Asian stocks nervous on inflation fears, dollars at year-old highs

A man looks at stock market monitors in Taipei January 22, 2008. REUTERS / Nicky Loh

  • DLR near 3-year high against the yen; 1 year high compared to comparison basket
  • Oil prices are falling, but still near multi-year highs
  • Investors wait for Chinese trade, US CPI numbers
  • Most Asian stock markets were subdued, with Hong Kong closed due to the typhoon

HONG KONG, Oct 13 (Reuters) – Asian stocks were nervous on Wednesday as worries over rising electricity prices, fueling inflation, weighed on sentiment and fueled expectations that the United States will cut its emergency bond purchase program and the dollar at a one-year high would hold.

MSCI’s broadest index for Asia Pacific stocks outside of Japan (.MIAPJ0000PUS) rose 0.1% in early trading and stabilized after falling over 1% the day before, its worst daily performance in three weeks.

Movements were subdued in most markets. Chinese blue chips (.CSI300) remained unchanged, Australia (.AXJO) gained 0.06%, while the Japanese Nikkei (.N225) lost 0.2%.

Hong Kong’s stock exchange was closed in the morning due to a typhoon.

The mood is also fueled by investors waiting for a series of data releases to be released on Wednesday, including Chinese trade data, US consumer price inflation data and minutes of the US Federal Reserve’s monetary policy meeting in September.

The looming start of corporate earnings season also deterred some investors from placing big bets.

“This week, inflation is overshadowing pretty much everything else because it drives Fed expectations one way or the other, and that’s just so dominant,” said Stefan Hofer, LGT’s chief investment strategist in the Asia-Pacific region.

“This season of earnings is also critical because the previous one, particularly in the US, results were very strong, partly because of the base effect. The third quarter could be a little more standard,” he added.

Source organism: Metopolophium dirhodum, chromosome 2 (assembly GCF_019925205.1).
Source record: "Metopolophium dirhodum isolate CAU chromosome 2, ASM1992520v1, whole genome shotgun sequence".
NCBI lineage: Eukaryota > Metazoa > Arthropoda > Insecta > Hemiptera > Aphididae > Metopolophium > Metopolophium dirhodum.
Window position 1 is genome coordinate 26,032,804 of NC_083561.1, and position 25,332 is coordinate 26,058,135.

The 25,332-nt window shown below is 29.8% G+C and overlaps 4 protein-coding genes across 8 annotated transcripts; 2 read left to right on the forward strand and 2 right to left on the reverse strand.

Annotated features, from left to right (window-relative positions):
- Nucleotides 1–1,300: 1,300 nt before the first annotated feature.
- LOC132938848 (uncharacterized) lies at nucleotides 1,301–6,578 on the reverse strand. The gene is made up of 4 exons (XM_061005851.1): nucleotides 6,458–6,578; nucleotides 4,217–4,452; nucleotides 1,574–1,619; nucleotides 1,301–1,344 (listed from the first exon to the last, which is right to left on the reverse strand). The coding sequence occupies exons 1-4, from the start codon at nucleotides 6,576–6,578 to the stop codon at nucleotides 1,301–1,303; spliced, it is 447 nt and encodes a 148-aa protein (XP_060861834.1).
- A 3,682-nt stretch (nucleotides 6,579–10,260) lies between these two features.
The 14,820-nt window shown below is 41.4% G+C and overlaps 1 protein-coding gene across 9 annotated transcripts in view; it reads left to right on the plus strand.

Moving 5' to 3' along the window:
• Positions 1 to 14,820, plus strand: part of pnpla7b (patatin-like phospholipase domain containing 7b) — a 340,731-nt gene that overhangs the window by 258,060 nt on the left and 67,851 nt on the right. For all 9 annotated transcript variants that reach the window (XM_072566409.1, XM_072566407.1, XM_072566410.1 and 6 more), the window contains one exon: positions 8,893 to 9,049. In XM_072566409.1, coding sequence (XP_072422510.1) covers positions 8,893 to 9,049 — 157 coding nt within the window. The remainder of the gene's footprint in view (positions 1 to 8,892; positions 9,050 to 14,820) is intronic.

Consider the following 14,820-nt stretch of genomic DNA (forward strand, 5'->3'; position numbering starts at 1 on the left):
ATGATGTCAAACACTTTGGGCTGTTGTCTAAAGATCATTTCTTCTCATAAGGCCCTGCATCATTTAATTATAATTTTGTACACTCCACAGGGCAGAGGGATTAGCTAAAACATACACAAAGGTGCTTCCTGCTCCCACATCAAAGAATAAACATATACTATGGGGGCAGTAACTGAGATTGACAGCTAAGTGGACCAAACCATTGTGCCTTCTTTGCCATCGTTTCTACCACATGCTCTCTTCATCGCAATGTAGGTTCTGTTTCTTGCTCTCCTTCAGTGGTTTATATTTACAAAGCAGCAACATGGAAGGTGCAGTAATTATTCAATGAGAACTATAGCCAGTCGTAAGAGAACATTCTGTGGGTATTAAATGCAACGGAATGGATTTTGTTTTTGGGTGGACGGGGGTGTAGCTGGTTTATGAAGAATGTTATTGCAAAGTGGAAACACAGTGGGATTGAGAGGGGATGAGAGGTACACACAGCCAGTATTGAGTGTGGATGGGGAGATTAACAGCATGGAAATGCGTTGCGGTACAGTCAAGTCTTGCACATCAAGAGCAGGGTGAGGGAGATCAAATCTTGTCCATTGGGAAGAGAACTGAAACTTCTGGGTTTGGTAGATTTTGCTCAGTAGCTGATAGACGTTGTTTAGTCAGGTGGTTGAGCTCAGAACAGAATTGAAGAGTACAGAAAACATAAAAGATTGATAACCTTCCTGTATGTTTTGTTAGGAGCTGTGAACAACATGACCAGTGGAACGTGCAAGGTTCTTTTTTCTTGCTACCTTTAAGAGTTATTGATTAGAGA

The Federal Reserve is nearing the start of its massive bond-buying program to ease the pandemic, a decision made difficult by growing fears around the world that rising energy costs will fuel inflation while slowing economic recovery.

Oil prices are currently near multi-year highs but have been more stable in Asian morning trading.

Brent crude fell 0.29% to $ 83.18 a barrel, just below the three-year high of $ 84.6, while U.S. crude oil fell 0.2% to $ 80.48 from the seven-year high of $ 82.18 a year ago Monday lost.

Despite growing inflation concerns, optimism about the state of the economic recovery is growing. Three US Federal Reserve decision makers said Tuesday the US economy has recovered enough that the central bank can begin pulling its support out of the time of crisis. Continue reading

As a result, stocks slid on Wall Street overnight. The Dow Jones Industrial Average (.DJI) lost 0.34%, the S&P 500 (.SPX) lost 0.24% and the Nasdaq Composite (.IXIC) lost 0.14%.

The drop in probability also meant the dollar was strong, just below a year high compared to other majors hit the day before.

The dollar index was last at 94.413, just below Tuesday’s 94.563 high, the highest since September 2020.

It was particularly strong against the yen, buying 113.39 yen for one dollar, in sight of Monday’s near three-year low. Since Japan buys most of its oil from overseas, one yen per week means it is struggling even more with high prices.

Gold was stable ahead of US data, with the spot price climbing 0.04% to $ 1,760 an ounce in the middle of this month’s range.

Editing of Lincoln Fest.

Our Standards: The Thomson Reuters Trust Principles.

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